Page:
Wednesday, July 15, 2015

South African Forces in Italy I

Sherman Firefly tanks of the Pretoria Regiment somewhere in Italy during 1944

The SAAF played an important role in the invasions of both Sicily and Italy. By the end of 1943, in Italy, two out of eight Allied air wings and eight out of twenty-eight Allied squadrons were South African. In early 1943 another new oath was created to allow South African personnel to be deployed outside Africa. The Sixth South African Armoured Division, under Major General W. H. E. Poole, was formed in South Africa on February 1, 1943, and shipped to the Middle East in mid-April. Two factors had prompted the move to armor: it was easier for South Africa to maintain an armored division that was much smaller in total personnel than an infantry division, and the decision had been made during the great tank battles in the North African desert. Manpower problems meant that Smuts’s initial plan of fielding two armored divisions had to be shelved and some Citizen Force units were combined for active service. As the Sixth Armoured Division went through a long period of training in Egypt, Allied commanders began to realize that tank units were not useful for fighting in mountainous Italy. A reorganization of Allied forces in Italy following the Third Battle of Cassino led to the sudden movement of the Sixth Armoured Division, in mid-April 1944, to the peninsula. On the western side of Italy, the South Africans became part of the British Eighth Army preparing for another push on Cassino, a German held mountain top monastery, which blocked the route to Rome. 

At the beginning of May the division’s 12th Motorized Brigade Group, commanded by Brigadier R. J. Palmer, relieved Canadian troops on the line in the mountains of Isernia near Cassino. Within the brigade’s area of responsibility that stretched about four and half kilometers along the Rapido River, South African positions to the east were about 900 meters from the enemy, whereas those on the west were within shouting distance of German mountain troops and paratroopers. On the night ofMay 11 the Allies launched their fourth and final attempt to take Cassino that would coincide with a breakout from the Anzio beachhead. Attached to the Second New Zealand Division, the 12th Motorized Brigade Group held its part of the line from where it used artillery and fighting patrols to distract the Germans from the main assault. The tanks of the Sixth South African Armoured Division were held in reserve ready to exploit a possible breakthrough. Directly involved in the attack on Cassino, South African engineers followed the advancing Indian infantry to clear mines, repair roads, and quickly build a bailey bridge across the Rapido River. Polish troops took Cassino on May 18, and the Germans pulled back to the Caesar Line south of Rome.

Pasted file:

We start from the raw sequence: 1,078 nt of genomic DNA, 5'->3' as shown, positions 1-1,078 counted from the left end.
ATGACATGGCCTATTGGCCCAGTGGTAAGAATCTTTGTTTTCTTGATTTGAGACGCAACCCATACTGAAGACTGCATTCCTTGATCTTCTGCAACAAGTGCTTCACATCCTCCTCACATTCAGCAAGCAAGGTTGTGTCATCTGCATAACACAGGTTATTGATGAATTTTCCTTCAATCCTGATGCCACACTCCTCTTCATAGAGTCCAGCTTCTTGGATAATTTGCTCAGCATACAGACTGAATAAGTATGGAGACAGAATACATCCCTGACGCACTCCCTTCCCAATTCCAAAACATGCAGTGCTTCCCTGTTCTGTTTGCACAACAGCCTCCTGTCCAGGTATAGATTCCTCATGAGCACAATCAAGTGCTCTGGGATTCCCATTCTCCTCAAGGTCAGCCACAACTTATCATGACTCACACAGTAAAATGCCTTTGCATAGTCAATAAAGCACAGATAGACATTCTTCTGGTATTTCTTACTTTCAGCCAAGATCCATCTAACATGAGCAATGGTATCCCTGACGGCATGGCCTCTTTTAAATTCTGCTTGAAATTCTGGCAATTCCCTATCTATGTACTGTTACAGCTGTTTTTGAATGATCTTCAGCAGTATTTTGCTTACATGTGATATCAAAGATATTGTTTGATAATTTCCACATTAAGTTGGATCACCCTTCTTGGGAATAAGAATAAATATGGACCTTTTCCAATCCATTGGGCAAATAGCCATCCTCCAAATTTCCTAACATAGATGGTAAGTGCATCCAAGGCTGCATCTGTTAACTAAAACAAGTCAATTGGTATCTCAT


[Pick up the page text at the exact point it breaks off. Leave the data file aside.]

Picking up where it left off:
In late May, with German withdrawal, the 12th Motorized Brigade Group was pulled back from the line to link up with the rest of its parent division in the Volturno Valley. With more infantry needed in the mountainous conditions of Italy, the British 24th Guards Brigade was attached to the Sixth South African Armoured Division. In early June the South African Division cleared part of Route Six, around Piglio and Paliano, east of Rome. Just after the fall of Rome, the South Africans spearheaded the Eighth Army advance northward along the Tiber River and Route Three (Via Flaminia) where they encountered stiff resistance from the withdrawing German units. The ultimate objective of the push was Florence. On June 10, the 11th South African Armoured Brigade, in its first action as a unit, mauled elements of the German 356th Infantry Division defending Celleno and on June 13, the 12thMotorized South African Brigade Group outflanked Bagnoregio compelling the German paratroopers there to retreat. The next day the South Africans entered Orvieto, with its bridge on the Paglia River, as the Germans were pulling out and pushed on through Allerona and Cetona. 

Expecting light resistance, the First City/Cape Town Highlanders infantry battalion, on the night of June 21–22, set out to capture the hill top town of Chiusi but found to their surprise that it was defended by over 300 Germans supported by armor. Trapped in a collapsing theater, one entire company was killed or captured, and the rest of the battalion withdrew. Buying time for the preparation of the Gothic Line, the Germans stubbornly hung on to Chiusi for a few days until a flanking move by the Guards Brigade forced them to move further north.

Throughout July South African infantry and tanks, learning to work together, pressed northward against German forces fighting a series of delaying actions and falling back on a chain of prepared defensive lines. In early August, after tough fighting, South African troops entered Florence where they were pulled off the line for rest and reorganization. Since arrival in Italy, the 12th South African Motorized Brigade Group had lost 127 killed, 510 wounded, and 61 missing. Supporting the advance, South African engineers had built 64 bridges totaling 3,705 feet, constructed 196 major deviations, and filled countless craters. Orpen maintains that because of extensive training and experienced personnel, the Sixth South African Armoured Division was ‘‘the most effective fighting formation ever produced by South Africa.’’27 South African servicemen contributed to other aspects of the Italian campaign such as the South African Railway Construction Group that was 10,000 strong by the end of 1944 and a Harbour Construction Company. In 1944 a special rest camp for South African troops and a Union Defence Force administrative headquarters were established in Italy.

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